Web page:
Living and Learning in Amritapuri: Jan 3-5, 2016


Swami Ramakrishna

I saw Swami Ramakrishna a few days ago for the first time on this trip. He is the swami that oversees Amma groups in North and South America and in Chennai, India. He may be responsible for other areas of the world too.

The reason I hadn’t seen him in Amritapuri was that he has been in Chennai helping with the flood relief efforts. If I understood him to say that the water had hit as high as 23 feet on the outside of the buildings and that there had been 8 to 9 feet of water inside the houses. Amma sent 500 volunteers to help. They rescued people from their homes, provided medical aid, food, clothes, blankets, cooking stoves, etc. Amma also donated $749,000 to the government for use in their ongoing relief efforts.


Many people in the ashram spent the days after New Year’s getting ready for Amma’s North Kerala tour. The caravan consisted of 11 buses of ashramites as well as numerous supply trucks. The crowds are huge at these programs and there is a tremendous amount of work that needs to be done during them. Take a look at the size of one of the many cooking pots.

Kanji Making

The tour group left the ashram at 4:00 a.m. on the 5th. There are still a lot of people in the ashram but so many fewer than when Amma is here. It is nice to have some days of comparative quiet before I leave India.



I really enjoy seeing sadhus when they come to Amritapuri. Sadhus ascetics/holy people who wear saffron and often wander from place to place. They dress in different ways. The sadhu in this picture reminds me of some of the sadhus I see here, even though he is wearing clothes that are primarily yellow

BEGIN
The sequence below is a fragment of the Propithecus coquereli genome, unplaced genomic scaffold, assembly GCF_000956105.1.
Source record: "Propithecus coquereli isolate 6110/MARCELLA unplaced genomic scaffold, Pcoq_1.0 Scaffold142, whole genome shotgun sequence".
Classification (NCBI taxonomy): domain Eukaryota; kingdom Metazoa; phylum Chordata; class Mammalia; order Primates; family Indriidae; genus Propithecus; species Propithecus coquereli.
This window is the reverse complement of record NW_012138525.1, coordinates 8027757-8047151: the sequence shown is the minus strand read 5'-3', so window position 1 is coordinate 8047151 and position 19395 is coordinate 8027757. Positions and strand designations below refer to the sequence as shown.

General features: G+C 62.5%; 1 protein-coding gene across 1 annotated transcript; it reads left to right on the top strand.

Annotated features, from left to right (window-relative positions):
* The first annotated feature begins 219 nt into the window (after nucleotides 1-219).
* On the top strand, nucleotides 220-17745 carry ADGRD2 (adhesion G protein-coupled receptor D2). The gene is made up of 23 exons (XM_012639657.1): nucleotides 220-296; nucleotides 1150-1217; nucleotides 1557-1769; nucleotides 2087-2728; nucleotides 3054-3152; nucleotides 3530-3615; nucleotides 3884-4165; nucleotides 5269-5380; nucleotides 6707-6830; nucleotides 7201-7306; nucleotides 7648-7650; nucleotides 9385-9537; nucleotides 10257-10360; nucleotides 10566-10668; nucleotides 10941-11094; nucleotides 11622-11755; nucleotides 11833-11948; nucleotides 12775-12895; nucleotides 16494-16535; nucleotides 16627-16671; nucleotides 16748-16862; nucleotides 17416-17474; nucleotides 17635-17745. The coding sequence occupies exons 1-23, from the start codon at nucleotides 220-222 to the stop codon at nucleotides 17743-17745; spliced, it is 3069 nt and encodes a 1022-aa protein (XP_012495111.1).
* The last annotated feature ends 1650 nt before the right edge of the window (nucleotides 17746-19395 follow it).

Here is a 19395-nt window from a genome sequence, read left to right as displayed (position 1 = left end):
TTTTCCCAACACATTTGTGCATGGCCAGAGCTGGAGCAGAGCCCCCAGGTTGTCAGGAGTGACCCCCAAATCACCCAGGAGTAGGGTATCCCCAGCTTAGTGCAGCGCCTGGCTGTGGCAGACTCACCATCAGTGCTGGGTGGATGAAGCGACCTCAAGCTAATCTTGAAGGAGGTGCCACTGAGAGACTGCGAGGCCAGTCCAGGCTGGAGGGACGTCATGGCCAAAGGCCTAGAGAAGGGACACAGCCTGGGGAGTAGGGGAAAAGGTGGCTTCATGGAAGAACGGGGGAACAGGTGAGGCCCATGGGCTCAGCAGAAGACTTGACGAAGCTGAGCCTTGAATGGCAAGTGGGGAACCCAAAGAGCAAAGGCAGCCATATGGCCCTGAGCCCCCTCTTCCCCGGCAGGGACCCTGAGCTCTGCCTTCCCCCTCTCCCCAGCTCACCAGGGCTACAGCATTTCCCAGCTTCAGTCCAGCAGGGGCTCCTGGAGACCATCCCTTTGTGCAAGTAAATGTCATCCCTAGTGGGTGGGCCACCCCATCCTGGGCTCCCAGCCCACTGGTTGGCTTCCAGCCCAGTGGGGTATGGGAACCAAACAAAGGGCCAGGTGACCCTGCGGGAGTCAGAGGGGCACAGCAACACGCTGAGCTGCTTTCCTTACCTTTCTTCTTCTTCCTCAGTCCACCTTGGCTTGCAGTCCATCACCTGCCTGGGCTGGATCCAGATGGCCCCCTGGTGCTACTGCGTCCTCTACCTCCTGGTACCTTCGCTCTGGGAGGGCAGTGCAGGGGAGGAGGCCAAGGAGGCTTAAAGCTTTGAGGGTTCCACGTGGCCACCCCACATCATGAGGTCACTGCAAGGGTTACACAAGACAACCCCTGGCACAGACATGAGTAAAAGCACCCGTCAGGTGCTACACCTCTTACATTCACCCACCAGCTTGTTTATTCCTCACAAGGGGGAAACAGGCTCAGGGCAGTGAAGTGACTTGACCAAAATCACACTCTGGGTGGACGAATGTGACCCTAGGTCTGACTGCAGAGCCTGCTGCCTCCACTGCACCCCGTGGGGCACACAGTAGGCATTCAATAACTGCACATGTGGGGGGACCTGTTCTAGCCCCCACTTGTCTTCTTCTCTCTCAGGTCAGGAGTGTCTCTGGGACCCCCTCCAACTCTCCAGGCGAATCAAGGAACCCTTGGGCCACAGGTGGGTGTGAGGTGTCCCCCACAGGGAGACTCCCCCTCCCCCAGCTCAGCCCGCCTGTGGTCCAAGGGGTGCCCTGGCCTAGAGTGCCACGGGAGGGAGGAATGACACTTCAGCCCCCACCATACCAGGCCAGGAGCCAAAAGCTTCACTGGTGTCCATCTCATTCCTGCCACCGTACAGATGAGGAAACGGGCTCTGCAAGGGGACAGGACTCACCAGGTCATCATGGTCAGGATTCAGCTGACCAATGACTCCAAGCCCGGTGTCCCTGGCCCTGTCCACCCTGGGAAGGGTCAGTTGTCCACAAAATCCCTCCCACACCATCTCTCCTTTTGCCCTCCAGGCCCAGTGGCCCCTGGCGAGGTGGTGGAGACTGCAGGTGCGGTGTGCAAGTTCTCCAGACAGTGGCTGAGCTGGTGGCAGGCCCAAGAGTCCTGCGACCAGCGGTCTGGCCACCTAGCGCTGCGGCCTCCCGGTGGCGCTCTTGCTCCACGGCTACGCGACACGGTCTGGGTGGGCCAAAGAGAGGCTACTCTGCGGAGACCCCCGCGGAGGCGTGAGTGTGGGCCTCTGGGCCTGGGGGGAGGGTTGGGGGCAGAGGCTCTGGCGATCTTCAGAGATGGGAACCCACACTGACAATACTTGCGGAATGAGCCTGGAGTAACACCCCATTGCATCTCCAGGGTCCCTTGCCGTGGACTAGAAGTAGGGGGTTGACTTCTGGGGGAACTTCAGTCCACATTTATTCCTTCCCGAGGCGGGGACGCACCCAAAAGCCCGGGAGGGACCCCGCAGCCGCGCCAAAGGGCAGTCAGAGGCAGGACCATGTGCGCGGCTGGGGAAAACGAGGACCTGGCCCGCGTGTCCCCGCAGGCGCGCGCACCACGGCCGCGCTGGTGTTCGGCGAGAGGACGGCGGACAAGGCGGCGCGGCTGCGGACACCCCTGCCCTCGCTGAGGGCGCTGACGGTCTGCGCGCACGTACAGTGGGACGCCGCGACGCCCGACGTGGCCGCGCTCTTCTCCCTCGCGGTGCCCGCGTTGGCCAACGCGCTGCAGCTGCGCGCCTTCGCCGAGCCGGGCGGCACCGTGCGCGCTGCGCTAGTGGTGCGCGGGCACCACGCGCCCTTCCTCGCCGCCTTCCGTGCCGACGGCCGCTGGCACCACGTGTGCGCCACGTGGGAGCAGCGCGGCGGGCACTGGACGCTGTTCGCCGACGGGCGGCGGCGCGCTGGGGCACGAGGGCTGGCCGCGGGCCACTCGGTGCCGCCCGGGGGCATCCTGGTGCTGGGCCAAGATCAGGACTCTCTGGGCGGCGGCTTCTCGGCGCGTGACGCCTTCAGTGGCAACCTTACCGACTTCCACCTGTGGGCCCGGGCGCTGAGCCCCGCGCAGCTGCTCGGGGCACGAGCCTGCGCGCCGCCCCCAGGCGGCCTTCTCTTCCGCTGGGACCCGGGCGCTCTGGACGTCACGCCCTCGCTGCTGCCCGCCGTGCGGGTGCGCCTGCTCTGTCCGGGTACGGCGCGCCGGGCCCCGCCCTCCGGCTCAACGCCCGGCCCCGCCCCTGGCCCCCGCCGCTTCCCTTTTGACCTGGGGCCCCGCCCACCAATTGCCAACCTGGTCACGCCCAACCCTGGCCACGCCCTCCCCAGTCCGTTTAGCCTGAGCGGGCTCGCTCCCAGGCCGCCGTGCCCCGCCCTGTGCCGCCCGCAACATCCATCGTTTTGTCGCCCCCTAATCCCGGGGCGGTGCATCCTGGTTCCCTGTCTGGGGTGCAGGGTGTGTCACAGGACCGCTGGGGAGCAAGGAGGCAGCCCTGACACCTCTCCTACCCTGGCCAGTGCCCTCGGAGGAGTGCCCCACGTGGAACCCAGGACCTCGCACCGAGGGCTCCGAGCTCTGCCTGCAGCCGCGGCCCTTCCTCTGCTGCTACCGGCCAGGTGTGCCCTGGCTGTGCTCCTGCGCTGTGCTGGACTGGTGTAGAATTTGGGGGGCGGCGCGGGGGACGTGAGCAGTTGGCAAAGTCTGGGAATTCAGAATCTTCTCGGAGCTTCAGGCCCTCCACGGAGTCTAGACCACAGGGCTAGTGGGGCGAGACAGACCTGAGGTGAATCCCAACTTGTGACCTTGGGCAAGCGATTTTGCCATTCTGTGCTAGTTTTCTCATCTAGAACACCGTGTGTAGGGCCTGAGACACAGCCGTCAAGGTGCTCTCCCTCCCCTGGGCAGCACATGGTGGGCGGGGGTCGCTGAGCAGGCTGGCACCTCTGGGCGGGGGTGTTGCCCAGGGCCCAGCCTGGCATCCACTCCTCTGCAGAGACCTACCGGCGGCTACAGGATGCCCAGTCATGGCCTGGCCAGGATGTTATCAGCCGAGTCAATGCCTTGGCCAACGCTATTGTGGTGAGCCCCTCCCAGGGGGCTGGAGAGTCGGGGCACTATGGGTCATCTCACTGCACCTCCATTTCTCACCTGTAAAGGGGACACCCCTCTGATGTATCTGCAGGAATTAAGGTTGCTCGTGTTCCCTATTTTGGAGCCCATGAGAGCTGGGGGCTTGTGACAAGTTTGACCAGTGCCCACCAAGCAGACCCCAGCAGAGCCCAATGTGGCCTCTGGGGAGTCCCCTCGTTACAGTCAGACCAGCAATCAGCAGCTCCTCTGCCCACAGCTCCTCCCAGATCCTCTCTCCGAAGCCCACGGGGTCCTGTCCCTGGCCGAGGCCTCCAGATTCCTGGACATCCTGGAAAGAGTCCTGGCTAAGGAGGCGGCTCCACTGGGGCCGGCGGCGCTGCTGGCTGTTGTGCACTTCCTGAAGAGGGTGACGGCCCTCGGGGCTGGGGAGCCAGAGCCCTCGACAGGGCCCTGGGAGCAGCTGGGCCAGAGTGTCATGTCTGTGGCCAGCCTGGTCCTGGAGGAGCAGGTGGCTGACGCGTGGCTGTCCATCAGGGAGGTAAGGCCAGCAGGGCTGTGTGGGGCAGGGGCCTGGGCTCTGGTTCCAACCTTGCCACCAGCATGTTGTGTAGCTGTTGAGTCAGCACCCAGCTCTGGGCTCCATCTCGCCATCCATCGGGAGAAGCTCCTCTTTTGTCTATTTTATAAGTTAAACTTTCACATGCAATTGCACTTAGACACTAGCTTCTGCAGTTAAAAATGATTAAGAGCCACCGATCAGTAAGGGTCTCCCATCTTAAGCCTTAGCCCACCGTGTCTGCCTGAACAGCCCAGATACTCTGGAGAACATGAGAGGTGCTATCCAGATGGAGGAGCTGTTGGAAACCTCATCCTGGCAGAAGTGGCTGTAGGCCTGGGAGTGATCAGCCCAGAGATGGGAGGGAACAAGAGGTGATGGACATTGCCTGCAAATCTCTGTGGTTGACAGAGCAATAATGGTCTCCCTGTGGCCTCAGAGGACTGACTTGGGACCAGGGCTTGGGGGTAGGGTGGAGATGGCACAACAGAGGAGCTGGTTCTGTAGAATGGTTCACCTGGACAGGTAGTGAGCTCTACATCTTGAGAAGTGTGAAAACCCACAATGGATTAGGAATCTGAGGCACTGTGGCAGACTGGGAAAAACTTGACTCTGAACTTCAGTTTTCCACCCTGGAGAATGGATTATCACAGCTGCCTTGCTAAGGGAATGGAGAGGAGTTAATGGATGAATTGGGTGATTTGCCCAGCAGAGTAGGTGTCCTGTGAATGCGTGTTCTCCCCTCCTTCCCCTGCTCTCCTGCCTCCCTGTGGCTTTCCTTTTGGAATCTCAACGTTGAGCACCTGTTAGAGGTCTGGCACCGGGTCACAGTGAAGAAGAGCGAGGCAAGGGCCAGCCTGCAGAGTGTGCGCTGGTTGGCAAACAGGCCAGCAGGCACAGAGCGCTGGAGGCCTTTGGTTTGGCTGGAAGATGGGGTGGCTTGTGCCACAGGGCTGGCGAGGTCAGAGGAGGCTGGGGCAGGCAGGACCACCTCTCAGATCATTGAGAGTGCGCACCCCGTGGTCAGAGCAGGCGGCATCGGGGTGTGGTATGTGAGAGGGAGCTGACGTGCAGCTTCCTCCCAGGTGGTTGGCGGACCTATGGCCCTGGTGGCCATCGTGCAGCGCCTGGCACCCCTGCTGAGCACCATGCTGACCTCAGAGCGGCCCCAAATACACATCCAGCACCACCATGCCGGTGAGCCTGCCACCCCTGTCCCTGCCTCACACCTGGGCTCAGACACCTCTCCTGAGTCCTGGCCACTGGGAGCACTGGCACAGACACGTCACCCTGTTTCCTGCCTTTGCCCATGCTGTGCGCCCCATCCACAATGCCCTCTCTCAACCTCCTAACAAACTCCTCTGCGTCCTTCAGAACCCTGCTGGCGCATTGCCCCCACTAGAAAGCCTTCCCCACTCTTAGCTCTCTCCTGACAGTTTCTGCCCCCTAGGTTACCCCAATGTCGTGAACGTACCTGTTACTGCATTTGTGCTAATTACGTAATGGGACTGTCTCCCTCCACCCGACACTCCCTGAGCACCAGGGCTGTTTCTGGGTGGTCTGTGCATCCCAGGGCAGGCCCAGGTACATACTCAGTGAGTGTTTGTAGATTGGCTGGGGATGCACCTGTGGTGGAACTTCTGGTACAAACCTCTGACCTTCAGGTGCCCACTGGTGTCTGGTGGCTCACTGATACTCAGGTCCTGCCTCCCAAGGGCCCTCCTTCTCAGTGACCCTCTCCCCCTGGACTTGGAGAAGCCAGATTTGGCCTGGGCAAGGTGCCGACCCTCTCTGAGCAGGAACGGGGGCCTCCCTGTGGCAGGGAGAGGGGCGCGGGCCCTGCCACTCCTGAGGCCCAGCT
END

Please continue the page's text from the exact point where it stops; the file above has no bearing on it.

(Photo Credit: “People of Varanasi 005” by Antoine Taveneaux – Own work. Licensed under CC BY-SA 3.0 via Wikimedia Commons -)


One difference this year is that I have seen two female sadhus. I found them even more intriguing. This picture reminds me of them. The color and type of cloth she is wearing is more typical of what sadhus wear than the man in the picture above.

Photo Credit: Wikimedia.



Seva (volunteer work)

Prior to the Christmas play, I helped sew and iron costumes. On and off throughout the trip, I have also helped Chaitanya in the café by doing some of the prep work for dinner. My job has been to butter stacks of bread and cut buns. I also chop up capsicum for salads and other menu items.

I had worked in the café as a cashier for 15 years, or more. I stopped doing that job three years ago when I was having so much trouble with my blood pressure. This week, I decided I wanted to work at the café once again. Nowadays, people receive a token when they order their food. My job is to get the food from the kitchen window and then call out the token number.  When the person comes to the counter I take their token and give them the food.

Each night, we serve so many people in a short amount of time. It’s fun! I think I will do that job again next year.

A couple of times this week, I also helped with processing the Matruvani magazines. Matruvani is one of the magazines published by the ashram that goes to devotees all over the world. If I remember right, when I first came here in January of 1990, they were sending out 40,000 copies a month. The pages came on big pieces of paper and had to be folded by hand. At some point, each publication would be checked to make sure every page was present and in order. After they were cut and stapled together, we would then fold a piece of paper around them that served as a mailing envelope.  Next we would paste on the address labels, using our finger and some watery paste. There weren’t that many people living here in those days, so a mailing of 40,000 was a major endeavor. I remember working on them past midnight.